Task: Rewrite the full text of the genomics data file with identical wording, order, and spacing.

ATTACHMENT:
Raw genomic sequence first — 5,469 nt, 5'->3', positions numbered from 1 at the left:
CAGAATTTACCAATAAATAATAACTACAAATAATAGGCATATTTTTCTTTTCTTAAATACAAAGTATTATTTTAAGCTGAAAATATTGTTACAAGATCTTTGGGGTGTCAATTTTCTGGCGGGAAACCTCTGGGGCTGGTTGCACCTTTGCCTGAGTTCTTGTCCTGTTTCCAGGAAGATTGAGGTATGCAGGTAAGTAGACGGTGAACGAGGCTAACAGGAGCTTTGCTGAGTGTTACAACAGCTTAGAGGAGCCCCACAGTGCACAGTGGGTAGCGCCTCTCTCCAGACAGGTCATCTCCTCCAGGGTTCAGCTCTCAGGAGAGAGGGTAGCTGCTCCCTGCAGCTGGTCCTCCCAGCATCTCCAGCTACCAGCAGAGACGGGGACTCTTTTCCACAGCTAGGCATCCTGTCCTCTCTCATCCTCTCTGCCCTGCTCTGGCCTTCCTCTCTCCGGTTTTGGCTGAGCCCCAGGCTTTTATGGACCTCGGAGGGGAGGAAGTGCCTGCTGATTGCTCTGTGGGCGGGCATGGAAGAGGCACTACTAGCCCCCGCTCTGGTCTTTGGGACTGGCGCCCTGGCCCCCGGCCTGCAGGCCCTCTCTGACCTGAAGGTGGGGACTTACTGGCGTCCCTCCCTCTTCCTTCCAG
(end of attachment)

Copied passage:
Raw genomic sequence first — 5,469 nt, 5'->3', positions numbered from 1 at the left:
CAGAATTTACCAATAAATAATAACTACAAATAATAGGCATATTTTTCTTTTCTTAAATACAAAGTATTATTTTAAGCTGAAAATATTGTTACAAGATCTTTGGGGTGTCAATTTTCTGGCGGGAAACCTCTGGGGCTGGTTGCACCTTTGCCTGAGTTCTTGTCCTGTTTCCAGGAAGATTGAGGTATGCAGGTAAGTAGACGGTGAACGAGGCTAACAGGAGCTTTGCTGAGTGTTACAACAGCTTAGAGGAGCCCCACAGTGCACAGTGGGTAGCGCCTCTCTCCAGACAGGTCATCTCCTCCAGGGTTCAGCTCTCAGGAGAGAGGGTAGCTGCTCCCTGCAGCTGGTCCTCCCAGCATCTCCAGCTACCAGCAGAGACGGGGACTCTTTTCCACAGCTAGGCATCCTGTCCTCTCTCATCCTCTCTGCCCTGCTCTGGCCTTCCTCTCTCCGGTTTTGGCTGAGCCCCAGGCTTTTATGGACCTCGGAGGGGAGGAAGTGCCTGCTGATTGCTCTGTGGGCGGGCATGGAAGAGGCACTACTAGCCCCCGCTCTGGTCTTTGGGACTGGCGCCCTGGCCCCCGGCCTGCAGGCCCTCTCTGACCTGAAGGTGGGGACTTACTGGCGTCCCTCCCTCTTCCTTCCAG